Once a field is determined to be an aggregation of another object, and it is declared final, an interesting property emerges. The aggregating object is guaranteed to be created in full, or it won't be created at all; either all final fields are initialized successfully, or an exception terminates the constructor.

Say an object Car aggregates another object Engine, and therefore is defined as absolutely requiring an Engine instance to function. Declaring the reference to the Engine as final ensures any Car instance is correctly initialized in full – or the constructor was terminated abruptly by a thrown exception. The Car class doesn't even compile without the Engine reference being initialized.

public class Car
    private final Engine engine;	// always has an engine

    public Car()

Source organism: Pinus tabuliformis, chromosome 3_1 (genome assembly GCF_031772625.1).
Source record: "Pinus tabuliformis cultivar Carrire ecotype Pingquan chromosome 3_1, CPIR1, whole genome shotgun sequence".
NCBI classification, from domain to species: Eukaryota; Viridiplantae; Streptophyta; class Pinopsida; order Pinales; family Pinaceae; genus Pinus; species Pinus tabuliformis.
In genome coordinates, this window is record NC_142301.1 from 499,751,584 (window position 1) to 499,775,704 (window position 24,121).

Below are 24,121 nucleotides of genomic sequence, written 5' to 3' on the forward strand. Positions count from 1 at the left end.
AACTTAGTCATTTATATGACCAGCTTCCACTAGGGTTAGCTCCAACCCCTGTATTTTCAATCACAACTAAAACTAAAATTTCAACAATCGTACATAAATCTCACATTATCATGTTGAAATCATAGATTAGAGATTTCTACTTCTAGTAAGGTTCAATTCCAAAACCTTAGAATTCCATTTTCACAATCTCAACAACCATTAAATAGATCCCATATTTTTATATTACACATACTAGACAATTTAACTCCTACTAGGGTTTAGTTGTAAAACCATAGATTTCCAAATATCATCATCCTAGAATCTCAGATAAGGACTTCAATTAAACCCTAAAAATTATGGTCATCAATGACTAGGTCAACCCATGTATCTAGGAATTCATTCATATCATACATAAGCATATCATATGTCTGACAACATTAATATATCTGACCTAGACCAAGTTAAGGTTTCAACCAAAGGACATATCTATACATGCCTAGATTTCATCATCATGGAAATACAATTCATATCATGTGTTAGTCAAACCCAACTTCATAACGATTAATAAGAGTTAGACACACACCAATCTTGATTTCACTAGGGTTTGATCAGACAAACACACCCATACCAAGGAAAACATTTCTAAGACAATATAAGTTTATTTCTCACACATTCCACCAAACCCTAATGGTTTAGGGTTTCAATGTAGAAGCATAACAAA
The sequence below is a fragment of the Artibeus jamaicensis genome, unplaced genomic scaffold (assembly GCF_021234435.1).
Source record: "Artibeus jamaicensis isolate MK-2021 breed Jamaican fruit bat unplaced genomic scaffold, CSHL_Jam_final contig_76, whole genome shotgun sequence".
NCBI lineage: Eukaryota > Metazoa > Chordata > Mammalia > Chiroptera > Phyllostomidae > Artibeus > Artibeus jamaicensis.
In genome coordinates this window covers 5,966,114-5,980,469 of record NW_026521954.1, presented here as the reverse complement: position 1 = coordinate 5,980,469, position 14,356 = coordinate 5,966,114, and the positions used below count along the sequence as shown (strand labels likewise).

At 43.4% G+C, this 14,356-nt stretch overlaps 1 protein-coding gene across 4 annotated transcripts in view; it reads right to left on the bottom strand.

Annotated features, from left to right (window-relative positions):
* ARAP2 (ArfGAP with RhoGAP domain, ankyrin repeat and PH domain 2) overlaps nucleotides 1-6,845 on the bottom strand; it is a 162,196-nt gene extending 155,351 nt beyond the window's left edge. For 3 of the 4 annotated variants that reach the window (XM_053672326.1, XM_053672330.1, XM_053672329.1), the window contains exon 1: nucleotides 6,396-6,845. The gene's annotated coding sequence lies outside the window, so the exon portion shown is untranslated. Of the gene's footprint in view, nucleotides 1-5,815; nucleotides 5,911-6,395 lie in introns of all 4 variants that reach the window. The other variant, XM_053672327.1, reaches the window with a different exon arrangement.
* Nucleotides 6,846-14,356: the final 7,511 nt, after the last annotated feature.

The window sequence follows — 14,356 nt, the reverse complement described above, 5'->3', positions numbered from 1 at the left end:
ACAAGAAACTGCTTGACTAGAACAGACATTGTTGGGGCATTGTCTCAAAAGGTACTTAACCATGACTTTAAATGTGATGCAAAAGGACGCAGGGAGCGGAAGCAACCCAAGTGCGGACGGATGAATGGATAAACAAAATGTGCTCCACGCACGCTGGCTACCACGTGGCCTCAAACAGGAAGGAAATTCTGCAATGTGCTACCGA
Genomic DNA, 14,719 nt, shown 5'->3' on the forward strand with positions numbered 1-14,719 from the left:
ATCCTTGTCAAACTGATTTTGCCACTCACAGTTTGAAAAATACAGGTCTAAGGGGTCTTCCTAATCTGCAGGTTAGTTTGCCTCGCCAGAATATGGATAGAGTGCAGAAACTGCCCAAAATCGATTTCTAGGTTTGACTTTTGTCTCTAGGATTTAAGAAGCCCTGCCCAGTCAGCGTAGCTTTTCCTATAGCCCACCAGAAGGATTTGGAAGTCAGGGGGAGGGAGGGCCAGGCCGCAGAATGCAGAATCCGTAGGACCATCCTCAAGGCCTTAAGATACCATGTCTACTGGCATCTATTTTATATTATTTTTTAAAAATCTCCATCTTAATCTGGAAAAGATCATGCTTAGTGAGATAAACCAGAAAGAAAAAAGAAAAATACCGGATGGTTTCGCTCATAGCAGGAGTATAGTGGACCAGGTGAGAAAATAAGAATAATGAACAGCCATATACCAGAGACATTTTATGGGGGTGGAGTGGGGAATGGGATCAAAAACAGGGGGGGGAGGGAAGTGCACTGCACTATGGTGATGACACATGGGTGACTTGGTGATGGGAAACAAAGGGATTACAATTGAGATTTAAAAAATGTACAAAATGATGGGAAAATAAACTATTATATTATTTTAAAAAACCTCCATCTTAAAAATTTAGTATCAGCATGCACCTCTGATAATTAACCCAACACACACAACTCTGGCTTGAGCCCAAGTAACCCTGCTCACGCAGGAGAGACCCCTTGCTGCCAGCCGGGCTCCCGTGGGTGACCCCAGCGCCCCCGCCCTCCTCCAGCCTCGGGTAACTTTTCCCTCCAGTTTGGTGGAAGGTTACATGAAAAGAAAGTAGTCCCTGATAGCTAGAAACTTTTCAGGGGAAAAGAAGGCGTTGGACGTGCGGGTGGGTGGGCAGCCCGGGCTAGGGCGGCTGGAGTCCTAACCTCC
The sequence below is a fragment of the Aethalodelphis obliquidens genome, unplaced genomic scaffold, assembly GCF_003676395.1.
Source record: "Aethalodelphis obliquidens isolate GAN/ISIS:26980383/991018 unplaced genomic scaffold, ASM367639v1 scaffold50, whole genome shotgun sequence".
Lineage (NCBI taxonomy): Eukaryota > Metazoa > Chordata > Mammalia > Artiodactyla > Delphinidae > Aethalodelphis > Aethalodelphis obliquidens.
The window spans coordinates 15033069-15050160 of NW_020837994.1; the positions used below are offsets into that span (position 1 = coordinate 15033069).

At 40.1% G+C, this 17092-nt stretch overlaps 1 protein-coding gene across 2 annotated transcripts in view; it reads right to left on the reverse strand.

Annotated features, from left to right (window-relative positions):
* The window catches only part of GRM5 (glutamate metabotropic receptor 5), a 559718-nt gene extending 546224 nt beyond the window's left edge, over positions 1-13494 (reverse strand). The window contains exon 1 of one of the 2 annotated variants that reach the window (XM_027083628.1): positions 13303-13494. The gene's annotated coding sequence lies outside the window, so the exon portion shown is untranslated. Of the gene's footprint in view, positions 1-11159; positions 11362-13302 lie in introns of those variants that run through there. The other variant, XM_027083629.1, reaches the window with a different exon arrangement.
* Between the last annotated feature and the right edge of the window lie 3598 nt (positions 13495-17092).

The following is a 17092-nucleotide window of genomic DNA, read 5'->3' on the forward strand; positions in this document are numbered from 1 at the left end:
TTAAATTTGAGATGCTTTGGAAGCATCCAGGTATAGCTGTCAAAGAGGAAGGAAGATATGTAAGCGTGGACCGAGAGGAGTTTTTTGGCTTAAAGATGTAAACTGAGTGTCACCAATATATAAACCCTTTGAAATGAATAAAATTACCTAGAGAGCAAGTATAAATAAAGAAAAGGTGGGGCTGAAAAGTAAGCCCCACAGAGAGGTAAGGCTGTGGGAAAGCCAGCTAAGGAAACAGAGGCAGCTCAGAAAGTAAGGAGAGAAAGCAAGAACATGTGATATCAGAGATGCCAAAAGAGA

engine = new Engine();

Simply by tagging a field with final, we have just created a very strong condition on all Car instances: namely, they must have an Engine to exist. This simple property can dramatically raise the quality of your code, by enforcing correct aggregation relationships between objects. The object thus defined, and all its aggregated dependents, always exists in a stable state.

Declare Invariants

Design by Contract is an effective programming methodology for designing robust software components: by declaring (and verifying) conditions specific to a given component, its behavior can be asserted correct, even at runtime. final is a great tool to enforce field invariance: since final fields can only be set once, any attempt to reset their value (accidental or not) is detected by the compiler. This idiom is also of great help during refactoring: it catches refactoring mistakes by acting as a safeguard against the re-initialization of a field.